Monthly Archives: August 2010

Review: Takers

takers one sheetThe premise of Takers couldn’t have been better tailored to my cinematic interests. A team of criminals who engineer and pull off perfect robberies, with timing down to the fraction of a second, deciding to do one last job, even as they’re suspicious of the source of the information, while an obsessive cop is hot on their trail, determined to break the case.

Unfortunately, the film itself was so sloppy and riddled with clichés that it quickly stopped being an homage and became more akin to a heist movie satire. By the end of the film, the audience was laughing at the melodramatic shoot-out, aghast at how a film that had started out strong had fallen to such abysmal lows.
The tough cop is Lt. Jack Welles (Matt Dillon) and the gang leader is Gordon (Idris Elba), with his partner John (Paul Walker). The rest of the gang are A.J. (Hayden Christensen), Jesse (Chris Brown) and Jake (Michael Ealy), and it’s clear through both wardrobe and cinematography that the vision was to have a very stylish group in the mold of the Rat Pack (Frank Sinatra, Dean Martin, Sammy Davis, Jr., etc). The problem? Sinatra and team were unquestionably cool, but Christensen, Walker and team are all fashion but no style, like mannequins in a boutique shop window.
If you like heist films, there are a number of terrific alternatives to Takers that are a better use of your time, including The Italian Job (either the wonderful original or the entertaining recent remake). In fact, at one point in the film, TJ refers to them “going all Italian Job”, but, no, Takers never got near that level of style and grace and collapses under its own pretentions.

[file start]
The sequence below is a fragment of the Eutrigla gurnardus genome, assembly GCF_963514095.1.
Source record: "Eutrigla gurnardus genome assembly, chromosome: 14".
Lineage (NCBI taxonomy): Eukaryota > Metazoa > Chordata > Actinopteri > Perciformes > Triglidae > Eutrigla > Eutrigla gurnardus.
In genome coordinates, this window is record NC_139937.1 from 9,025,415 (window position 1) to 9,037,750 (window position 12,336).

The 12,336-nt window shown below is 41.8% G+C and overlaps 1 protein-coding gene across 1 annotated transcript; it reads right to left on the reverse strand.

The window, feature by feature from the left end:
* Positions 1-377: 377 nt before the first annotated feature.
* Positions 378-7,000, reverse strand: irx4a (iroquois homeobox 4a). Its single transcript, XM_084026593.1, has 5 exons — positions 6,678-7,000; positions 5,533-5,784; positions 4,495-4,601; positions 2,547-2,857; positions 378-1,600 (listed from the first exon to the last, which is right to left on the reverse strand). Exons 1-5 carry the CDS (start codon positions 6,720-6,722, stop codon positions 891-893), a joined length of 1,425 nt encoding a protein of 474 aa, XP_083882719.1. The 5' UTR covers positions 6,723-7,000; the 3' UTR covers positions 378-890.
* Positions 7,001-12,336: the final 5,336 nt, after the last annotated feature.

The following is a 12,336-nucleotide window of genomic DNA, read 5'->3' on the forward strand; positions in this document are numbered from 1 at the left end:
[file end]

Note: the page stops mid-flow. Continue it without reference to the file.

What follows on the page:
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Review: Scott Pilgrim vs. The World

scott pilgrim vs the world one sheetGraphics novels are ripe for film treatments and many look just like storyboards, allowing moviemakers to jump start the creative process. Most graphic novel-based films tell the story but shed the visual style of the original work. A few have tried to present a hybrid view, notably Sin City and Warren Beatty’s Dick Tracy, but Scott Pilgrim vs. The World is the first to offer up a unique hybrid where the action, the visuals, the sets and even the scene transitions mirror the style of the original artwork.

Scott (Michael Cera) is a 23-year-old slacker living in Toronto. He has no job and just drifts from activity to activity, notably including playing bass in his band “Sex Bob-Omb”. He shares a tiny studio apartment – and bed, platonically – with his openly gay roomie Wallace (Kieran Culkin) and is dating a 17-year-old Chinese high school student Knives Chau (Ellen Wong). He falls in love with Amazon.ca delivery girl Ramona Flowers (Mary Elizabeth Winstead), then finds out that to date her he has to defeat her seven evil ex’s, known collectively as the League of Evil Ex’s.
The film is fast paced and presents a warm, affectionate look at the lives of twenty-somethings who aren’t driven to succeed in big business. You meet these people all the time, they’re the bagger at the supermarket, the barista at your favorite coffee shop and the chap who parks your car at the swanky hotel. It also has the sensibilities of an MTV special with a pace that never slows down and wry sarcasm throughout. There is a surprising lack of vulgarity, however. In fact, when characters swear, it’s not only bleeped out, but a black box appears over their mouths.
I really enjoyed Scott Pilgrim vs. The World and appreciated the core story of the journey we all go through to find our own identies and to figure out what makes relationships work. I also felt a bit old watching a film clearly targeted at a much younger audience, but just as I enjoyed the graphic novels from Bryan Lee O’Malley, I also couldn’t help smiling throughout the film. It’s well worth seeing, and if you have teens trying to figure out their lives, they’ll love it.

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Review: The Expendables